The claustrophobia room turned out a lot better than I expected. I ducted the two bags overhead rather than from the sides, which worked really well in that I only needed one small-ish blower. I was surprised how firm the bags were once inflated. I think it made a really good finale to the haunt and I enjoyed watching people's reactions as they exited.
First off, LOVE that lab! I am completely inspired to steal...err...recreate that now!
Secondly, I would love to invite you (and your house of ladies of course) to join us at Kreepfest 2013! Held in Harrisonville, (just south of Kansas City), Kreepfest is free, fun, and full of Halloween enthusiasts just like you!
Congrats on a great 2012. Sounds like things went well. I remember one year I had perfect fog from my chiller -- never to be duplicated again. Very windy where I live. From what I gather, we had about 100 TOT's. I'm never home Halloween Night. My family runs the haunt. I bust my butt putting it together and then leave. HA! The car is made out of cardboard and foam board. It was built as a prop for a pre-school show. Added a couple more pictures to give perspective. Thanks for checking out my pictures. I get a kick out of looking at everyone's haunt. Great job again to you and your family. BTW, I used your idea for shining light from underneath the glassware. I built a box, cut holes, lined it with plexiglass, and placed high powered LED's in the box. Thanks for the help.
Thank you for the comments in my 2012 photo album. It was a great year. The weather cooperated, most of all of the props worked out well and we had a full moon!!! Only real issue is many of my actors did not show (This also happened to me last year. You think I would learn).
One of my favorite effects this year was the cemetery fog. There was essentially no wing and my fog chiller worked great! The fog literally rolled along the ground through the tombstones. It was awesome!
I also had a look at your photos. The walk up to the front door has great lighting. It that some sort of RC car in photo 2? The mad scientist lab is incredible. I love the handwheel in the side of the operating table. Your blue tombstones and fence look just like mine! Nice job.
How many TOTs did you end up with? Mine was open for three nights and we ended up with 150 visitors which is huge for me.
Anyway I'm already mulling over plans for next year, as I'm sure you are. Keep in touch!
yep.. I'm usually too pooped after Halloween to decorate for Christmas!! I decided to make a Nightmare Before Christmas scene so I would enjoy the Christmas decorations a little more!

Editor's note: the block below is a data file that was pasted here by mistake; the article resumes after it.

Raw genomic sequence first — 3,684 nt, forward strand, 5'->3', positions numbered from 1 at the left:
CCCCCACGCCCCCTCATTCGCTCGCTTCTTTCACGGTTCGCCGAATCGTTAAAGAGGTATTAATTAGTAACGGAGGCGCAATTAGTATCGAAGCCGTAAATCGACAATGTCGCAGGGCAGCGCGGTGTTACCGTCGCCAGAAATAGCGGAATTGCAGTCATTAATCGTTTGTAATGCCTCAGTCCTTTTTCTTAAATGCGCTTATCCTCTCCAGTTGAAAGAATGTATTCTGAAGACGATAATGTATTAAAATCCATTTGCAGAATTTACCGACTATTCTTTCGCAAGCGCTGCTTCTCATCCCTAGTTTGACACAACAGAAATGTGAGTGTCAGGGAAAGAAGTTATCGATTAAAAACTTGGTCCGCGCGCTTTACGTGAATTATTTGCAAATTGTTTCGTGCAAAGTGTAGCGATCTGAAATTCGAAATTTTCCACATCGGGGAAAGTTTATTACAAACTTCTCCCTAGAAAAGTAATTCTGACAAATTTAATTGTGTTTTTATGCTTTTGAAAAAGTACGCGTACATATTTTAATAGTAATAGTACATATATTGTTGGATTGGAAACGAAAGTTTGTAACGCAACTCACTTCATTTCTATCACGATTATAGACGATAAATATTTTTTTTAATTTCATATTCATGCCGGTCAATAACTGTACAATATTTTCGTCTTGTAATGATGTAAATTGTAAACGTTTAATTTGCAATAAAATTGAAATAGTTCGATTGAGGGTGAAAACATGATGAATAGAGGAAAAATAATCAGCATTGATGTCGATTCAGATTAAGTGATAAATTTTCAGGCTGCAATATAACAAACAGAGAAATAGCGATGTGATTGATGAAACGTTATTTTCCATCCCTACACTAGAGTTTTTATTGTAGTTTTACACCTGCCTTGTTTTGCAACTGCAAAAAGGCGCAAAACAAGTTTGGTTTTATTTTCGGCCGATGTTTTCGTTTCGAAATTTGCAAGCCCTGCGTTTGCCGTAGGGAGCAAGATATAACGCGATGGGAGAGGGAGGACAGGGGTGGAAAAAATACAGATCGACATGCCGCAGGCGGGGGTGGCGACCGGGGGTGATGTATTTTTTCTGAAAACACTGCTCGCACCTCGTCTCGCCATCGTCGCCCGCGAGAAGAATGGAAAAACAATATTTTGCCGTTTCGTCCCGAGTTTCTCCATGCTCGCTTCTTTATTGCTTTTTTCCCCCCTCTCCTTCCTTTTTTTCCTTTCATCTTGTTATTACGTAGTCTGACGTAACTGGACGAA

The hearse is definatley an attention getter.. if you have the space and the knowhow, I would highly recomend it!
Hi there! Thank you so much for the compliment on my hearse... I've only had it a couple years but it always makes me smile when we wheel it out and set it up! The hubby would love to chop it up for fire wood or put a big ol "For Free" sign on it!! lol Thanks again!
Wow! Thanks for the multiple comments on my haunt. I love for people to see my photos.
So your lab has inspired me to beef mine up (I hope you don't mind me following your lead). I found a working oscilloscope yesterday (so cool). I've also been working through the design in my head. Lots of knobs and dials. I'm surprised how hard it is to find gauges and other meters unless you want to pay a fortune. I will keep hunting. If you have suggestions for resources I would be grateful.
So to answer some of your lab questions: The frame was made from galvanized pipe fittings. Yes it worked out well. The tubing is hooked up to an air compressor with a low pressure regulator. All of the vials bubble and make a great background sound. The lighting was a trick. Each vial has an individual led light cut into the table, so the light shines from beneath. It works great because the fluid looks like it is glowing.
Thank you so much! I appreciate your comments. It has been years in the making though. It was pretty sad when I first started. But I got so many ideas from halloween forum. Alot of great haunters out here.
Re: Light up panels. Best advice is to go to Radio Shack and purchase the LED's with prewired resistors. They usually handle up to 12 volts. Then get a power supply to match your LED load (usually 9-12 volts DC). I usually have a bunch of these left over from various electrical devices. From there, you just wire them up to the power source. My panels are framed out with 1x2 wood. Purchase a thin metal sheet from Home Depot. Be very careful with the metal -- IT IS SHARP. I cut the pieces to fit the frames. Then, attach the pieces with screws or use a nail gun (which is easier). Pound down the corners and edges with a hammer (to decrease risk of cuts). You can now hang the "frame" on the wall (like a picture). Also, ebay, flea markets, etc. are good resources for components